An empirical study of hydrocarbon indicators

Brian Russell, Hong Feng, and John Bancroft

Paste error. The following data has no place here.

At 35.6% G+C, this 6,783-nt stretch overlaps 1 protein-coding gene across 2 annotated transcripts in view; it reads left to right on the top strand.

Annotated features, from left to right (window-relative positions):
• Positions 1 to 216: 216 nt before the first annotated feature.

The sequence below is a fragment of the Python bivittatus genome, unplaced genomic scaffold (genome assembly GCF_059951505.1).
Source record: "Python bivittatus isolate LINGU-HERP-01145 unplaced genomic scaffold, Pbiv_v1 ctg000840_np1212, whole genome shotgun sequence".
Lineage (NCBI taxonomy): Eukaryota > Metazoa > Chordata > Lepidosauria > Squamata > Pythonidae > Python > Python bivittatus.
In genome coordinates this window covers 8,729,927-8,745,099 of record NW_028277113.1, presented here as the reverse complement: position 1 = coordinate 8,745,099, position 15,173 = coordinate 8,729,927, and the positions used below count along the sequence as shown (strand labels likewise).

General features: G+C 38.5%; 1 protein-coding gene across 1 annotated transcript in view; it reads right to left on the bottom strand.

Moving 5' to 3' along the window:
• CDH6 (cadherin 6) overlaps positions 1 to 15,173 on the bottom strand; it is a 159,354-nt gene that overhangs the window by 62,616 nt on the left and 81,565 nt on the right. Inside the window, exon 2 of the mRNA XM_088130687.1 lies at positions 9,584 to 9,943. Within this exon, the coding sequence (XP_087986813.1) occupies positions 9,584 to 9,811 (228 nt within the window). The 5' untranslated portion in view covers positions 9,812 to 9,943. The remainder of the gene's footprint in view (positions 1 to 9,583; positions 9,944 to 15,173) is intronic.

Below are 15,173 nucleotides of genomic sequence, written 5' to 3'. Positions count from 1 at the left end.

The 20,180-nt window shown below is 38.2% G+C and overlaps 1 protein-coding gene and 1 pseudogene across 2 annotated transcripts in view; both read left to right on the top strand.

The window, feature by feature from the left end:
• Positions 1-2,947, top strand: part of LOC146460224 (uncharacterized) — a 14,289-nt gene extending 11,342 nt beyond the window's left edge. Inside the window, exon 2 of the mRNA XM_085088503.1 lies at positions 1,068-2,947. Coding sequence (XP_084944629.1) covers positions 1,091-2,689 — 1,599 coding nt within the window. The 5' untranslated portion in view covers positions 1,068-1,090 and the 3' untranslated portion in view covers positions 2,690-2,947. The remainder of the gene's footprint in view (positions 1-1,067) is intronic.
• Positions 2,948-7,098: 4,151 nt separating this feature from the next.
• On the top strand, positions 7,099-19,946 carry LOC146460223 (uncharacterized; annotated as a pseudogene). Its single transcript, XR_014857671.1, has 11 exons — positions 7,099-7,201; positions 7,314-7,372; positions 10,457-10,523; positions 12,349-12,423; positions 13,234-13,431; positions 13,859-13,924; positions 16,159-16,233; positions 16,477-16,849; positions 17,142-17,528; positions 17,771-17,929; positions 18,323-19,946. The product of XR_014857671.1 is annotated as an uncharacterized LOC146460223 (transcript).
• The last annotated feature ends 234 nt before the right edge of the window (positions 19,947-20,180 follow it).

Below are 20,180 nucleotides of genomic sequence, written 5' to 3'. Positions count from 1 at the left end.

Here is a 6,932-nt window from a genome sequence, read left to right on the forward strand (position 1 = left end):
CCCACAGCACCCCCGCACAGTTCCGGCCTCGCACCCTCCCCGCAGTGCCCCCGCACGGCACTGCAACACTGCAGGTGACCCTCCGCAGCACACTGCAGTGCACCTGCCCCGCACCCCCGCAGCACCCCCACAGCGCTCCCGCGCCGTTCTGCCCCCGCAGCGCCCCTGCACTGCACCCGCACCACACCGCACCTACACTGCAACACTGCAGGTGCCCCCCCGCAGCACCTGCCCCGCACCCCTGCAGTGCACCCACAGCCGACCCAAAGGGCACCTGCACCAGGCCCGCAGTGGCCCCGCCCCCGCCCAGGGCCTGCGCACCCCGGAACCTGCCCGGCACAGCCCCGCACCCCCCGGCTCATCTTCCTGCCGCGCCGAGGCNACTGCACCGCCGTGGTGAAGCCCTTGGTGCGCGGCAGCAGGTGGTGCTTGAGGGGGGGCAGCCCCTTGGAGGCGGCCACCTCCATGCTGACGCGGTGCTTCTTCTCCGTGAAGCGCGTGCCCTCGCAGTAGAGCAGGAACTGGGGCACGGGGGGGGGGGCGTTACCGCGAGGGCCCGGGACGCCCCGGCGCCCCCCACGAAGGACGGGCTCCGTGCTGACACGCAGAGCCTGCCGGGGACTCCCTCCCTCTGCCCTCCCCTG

Numerous approaches have been published that derive fluid indicators, often called direct hydrocarbon indicators (DHI), from the amplitude variations with offset (AVO) method. These methods use linearized approximations to the Zoeppritz equations to extract physical parameters such as P- impedance, S- impedance, density, bulk modulus, shear modulus, Lamé parameters and Poisson's ratio, and then infer the fluid content of a hydrocarbon reservoir from these parameters. Russell et al. (2003) used poroelasticity theory (Biot, 1941) to generalize several of these methods using a parameter dependent on the dry rock V P /V S ratio. The purpose of this study is to examine the generalized fluid method and compare this method with other fluid methods to see which indicator can most effectively discriminate between hydrocarbon sands and wet sands and which indicator is most sensitive to pore- fluid content estimation. To perform the sensitivity analysis we use an empirical dataset measured by Han et al. (1985), which covers saturated and dry sands with a wide range of porosities and clay contents at different pressures. As an indicator to evaluate the best method, we use the measure suggested by Dillon et al. (2003) in their analysis of fluid indicators. Using Han's dataset, we conclude that the generalized fluid method is in general the most successful fluid discriminant, given that we can get a reliable estimate of the dry rock V P to V S ratio. We are also able to make predictions about the dry rock V P to V S ratio as a function of porosity, clay content and pressure, which is related to depth.

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